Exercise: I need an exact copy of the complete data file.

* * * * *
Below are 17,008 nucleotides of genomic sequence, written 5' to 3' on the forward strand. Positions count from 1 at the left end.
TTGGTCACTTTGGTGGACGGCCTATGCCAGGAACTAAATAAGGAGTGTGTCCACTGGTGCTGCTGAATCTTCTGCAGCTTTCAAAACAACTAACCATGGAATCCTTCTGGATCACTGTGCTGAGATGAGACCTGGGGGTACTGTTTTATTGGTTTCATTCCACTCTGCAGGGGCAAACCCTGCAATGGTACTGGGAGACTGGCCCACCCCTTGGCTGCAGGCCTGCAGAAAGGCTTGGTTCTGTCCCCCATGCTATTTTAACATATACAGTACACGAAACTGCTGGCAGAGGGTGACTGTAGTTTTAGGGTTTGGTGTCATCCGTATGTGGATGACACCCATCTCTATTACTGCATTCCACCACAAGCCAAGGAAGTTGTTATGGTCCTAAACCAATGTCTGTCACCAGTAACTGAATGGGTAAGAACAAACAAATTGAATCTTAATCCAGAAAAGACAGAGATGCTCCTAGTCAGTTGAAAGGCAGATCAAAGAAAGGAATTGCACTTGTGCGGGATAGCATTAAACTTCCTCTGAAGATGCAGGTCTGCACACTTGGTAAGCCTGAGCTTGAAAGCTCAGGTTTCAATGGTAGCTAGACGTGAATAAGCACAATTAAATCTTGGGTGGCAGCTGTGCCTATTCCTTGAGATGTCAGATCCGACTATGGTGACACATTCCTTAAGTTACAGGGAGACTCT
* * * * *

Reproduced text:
Below are 17,008 nucleotides of genomic sequence, written 5' to 3' on the forward strand. Positions count from 1 at the left end.
TTGGTCACTTTGGTGGACGGCCTATGCCAGGAACTAAATAAGGAGTGTGTCCACTGGTGCTGCTGAATCTTCTGCAGCTTTCAAAACAACTAACCATGGAATCCTTCTGGATCACTGTGCTGAGATGAGACCTGGGGGTACTGTTTTATTGGTTTCATTCCACTCTGCAGGGGCAAACCCTGCAATGGTACTGGGAGACTGGCCCACCCCTTGGCTGCAGGCCTGCAGAAAGGCTTGGTTCTGTCCCCCATGCTATTTTAACATATACAGTACACGAAACTGCTGGCAGAGGGTGACTGTAGTTTTAGGGTTTGGTGTCATCCGTATGTGGATGACACCCATCTCTATTACTGCATTCCACCACAAGCCAAGGAAGTTGTTATGGTCCTAAACCAATGTCTGTCACCAGTAACTGAATGGGTAAGAACAAACAAATTGAATCTTAATCCAGAAAAGACAGAGATGCTCCTAGTCAGTTGAAAGGCAGATCAAAGAAAGGAATTGCACTTGTGCGGGATAGCATTAAACTTCCTCTGAAGATGCAGGTCTGCACACTTGGTAAGCCTGAGCTTGAAAGCTCAGGTTTCAATGGTAGCTAGACGTGAATAAGCACAATTAAATCTTGGGTGGCAGCTGTGCCTATTCCTTGAGATGTCAGATCCGACTATGGTGACACATTCCTTAAGTTACAGGGAGACTCT